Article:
In 2013, the Dallas Cowboys fielded the worst defense in the National Football League. In the offseason, they lost defensive end DeMarcus Ware and defensive tackle Jason Hatcher to free agency. Linebacker Sean Lee was lost for the season to a torn ACL in OTAs.
Well, they say desperate times call for desperate measures, and it appears the Cowboys are putting that axiom to the test.
If there was a word to describe the reaction from many in social media, it would be incredulity:
That's not hard to understand. When last we saw McClain back in April, the 24-year-old was retiring from football—for a second time in less than 18 months.
At the time, McClain told Seth Wickersham of ESPN the Magazine that he was done with the game:
I gotta follow my heart. It ain't football. If football made me complete I would play. But whenever I think of it my heart pulls me away from whatever reason. ... This means I'm done.
Now, not even three months later, Mike Garafolo of Fox Sports passes along word from McClain's agent that McClain has changed his mind again.
It's a microcosm for McClain's career, which has had more twists and turns than an episode of Scandal.
Once upon a time, McClain was going to be the NFL's next great linebacker. Bleacher Report NFL National Lead Writer Matt Miller, writing at the time for New Era Scouting, praised the eighth overall pick in the 2010 NFL draft:
McClain is the most sure-thing as a middle linebacker prospect in the draft since Patrick Willis. He’s a prototypical combination of size, athleticism and intelligence. If McClain somehow turns out to be a bust, it will be a shock.
Well, fire up Old Sparky, because McClain was just that.
|Rolando McClain Career Stats|
|* Per Pro Football Focus|
In his three years in Oakland, McClain's play got steadily worse from one season to the next. By his third season in 2012, McClain's work ethic was questioned, he was openly feuding with the coaching staff and the Raiders were pulling McClain from the field on passing downs.
By November of that year, Marc Sessler of NFL.com was reporting that McClain stated he was "mentally done" with the Raiders and was "looking forward to playing for an actual 'team.'"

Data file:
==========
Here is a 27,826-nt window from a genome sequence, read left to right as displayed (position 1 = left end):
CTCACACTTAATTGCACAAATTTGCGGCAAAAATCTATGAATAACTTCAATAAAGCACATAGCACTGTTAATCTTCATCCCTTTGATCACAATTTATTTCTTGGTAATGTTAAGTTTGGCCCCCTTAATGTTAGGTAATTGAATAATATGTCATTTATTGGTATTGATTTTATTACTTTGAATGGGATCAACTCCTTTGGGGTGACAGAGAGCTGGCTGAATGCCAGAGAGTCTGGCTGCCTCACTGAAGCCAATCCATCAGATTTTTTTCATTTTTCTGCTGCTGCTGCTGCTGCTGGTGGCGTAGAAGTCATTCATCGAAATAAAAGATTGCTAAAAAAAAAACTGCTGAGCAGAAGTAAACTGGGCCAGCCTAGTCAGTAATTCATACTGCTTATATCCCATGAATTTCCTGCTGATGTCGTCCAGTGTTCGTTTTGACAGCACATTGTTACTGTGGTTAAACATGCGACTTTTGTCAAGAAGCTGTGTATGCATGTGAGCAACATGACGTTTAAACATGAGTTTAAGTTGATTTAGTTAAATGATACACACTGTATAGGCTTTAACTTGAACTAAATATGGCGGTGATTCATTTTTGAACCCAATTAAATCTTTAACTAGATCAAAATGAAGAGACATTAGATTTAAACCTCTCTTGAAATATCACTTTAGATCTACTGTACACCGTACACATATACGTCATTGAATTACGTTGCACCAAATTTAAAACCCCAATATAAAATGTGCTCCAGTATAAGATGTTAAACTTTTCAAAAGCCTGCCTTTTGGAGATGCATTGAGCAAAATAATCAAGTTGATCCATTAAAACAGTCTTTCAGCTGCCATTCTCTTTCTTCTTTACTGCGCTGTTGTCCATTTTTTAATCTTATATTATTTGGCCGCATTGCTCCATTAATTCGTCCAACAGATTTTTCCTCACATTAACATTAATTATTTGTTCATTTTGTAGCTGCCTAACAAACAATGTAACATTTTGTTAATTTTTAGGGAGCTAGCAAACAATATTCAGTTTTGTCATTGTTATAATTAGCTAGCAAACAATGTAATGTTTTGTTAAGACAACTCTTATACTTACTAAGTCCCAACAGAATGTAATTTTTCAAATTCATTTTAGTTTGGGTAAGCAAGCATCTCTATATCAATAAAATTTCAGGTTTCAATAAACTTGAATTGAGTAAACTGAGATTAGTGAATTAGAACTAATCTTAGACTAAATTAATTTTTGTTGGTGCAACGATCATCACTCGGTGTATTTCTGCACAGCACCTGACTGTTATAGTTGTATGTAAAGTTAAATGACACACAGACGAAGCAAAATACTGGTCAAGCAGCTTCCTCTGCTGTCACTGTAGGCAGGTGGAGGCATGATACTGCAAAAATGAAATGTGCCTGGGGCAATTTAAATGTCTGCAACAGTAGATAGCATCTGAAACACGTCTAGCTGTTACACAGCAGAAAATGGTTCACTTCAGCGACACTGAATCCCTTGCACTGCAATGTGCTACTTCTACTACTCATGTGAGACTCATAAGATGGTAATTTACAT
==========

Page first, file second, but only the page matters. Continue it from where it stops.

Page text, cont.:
The Raiders granted his wish and released McClain the following April, but after signing with the Ravens, McClain retired before going through the same motions again a few months ago.
Frankly, at this point, calling it even money that McClain plays a single regular-season snap for the Cowboys is probably being optimistic.
After all, he hasn't put on pads, much less played in over a year, so conditioning is an issue. So is his dedication, given that McClain has retired twice as many times before the age of 25 as most people do during their entire lives.
Then there's the matter of the three arrests since December of 2011:
The Score's Alen Dumonjic thinks fit could be an issue as well:
However, a tweet from Calvin Watkins of ESPN Dallas may shed some light on the Cowboys' plans in that regard:
When Lee went down, the initial belief was that the Cowboys will give the first crack at replacing him to veteran Justin Durant, and that's how things played out in OTAs:
Of course, flipping Durant inside raises problems, too. The Cowboys already have plenty of issues in the front seven without adding to them by making the strong side of their defensive formation weaker than it already was.
In that regard, McClain just might be of assistance. For all his deficiencies, McClain was a solid run-stuffer in the NFL. According to Pro Football Focus (subscription required), McClain ranked in the top 10 among inside linebackers in run defense, run stop percentage and tackling efficiency during his last season in 2012.
If the Cowboys can get a viable two-down thumper who can help a run defense that allowed over 125 yards a game on the ground last year, this deal will have been more than worth it.
Is it possible McClain could do more? Sure. After all, he's still only 24 years old, and physical talent was never the problem.
Of course, it's just as likely (if not more so) that McClain won't do anything, and for that reason the best course of action right now is to take things slowly and temper expectations.
Because before we know what Rolando McClain brings to the table in Dallas, we have to make sure he shows up for dinner.
Gary Davenport is an NFL Analyst at Bleacher Report and a member of the Fantasy Sports Writers Association and the Pro Football Writers of America. You can follow Gary on Twitter @IDPManor.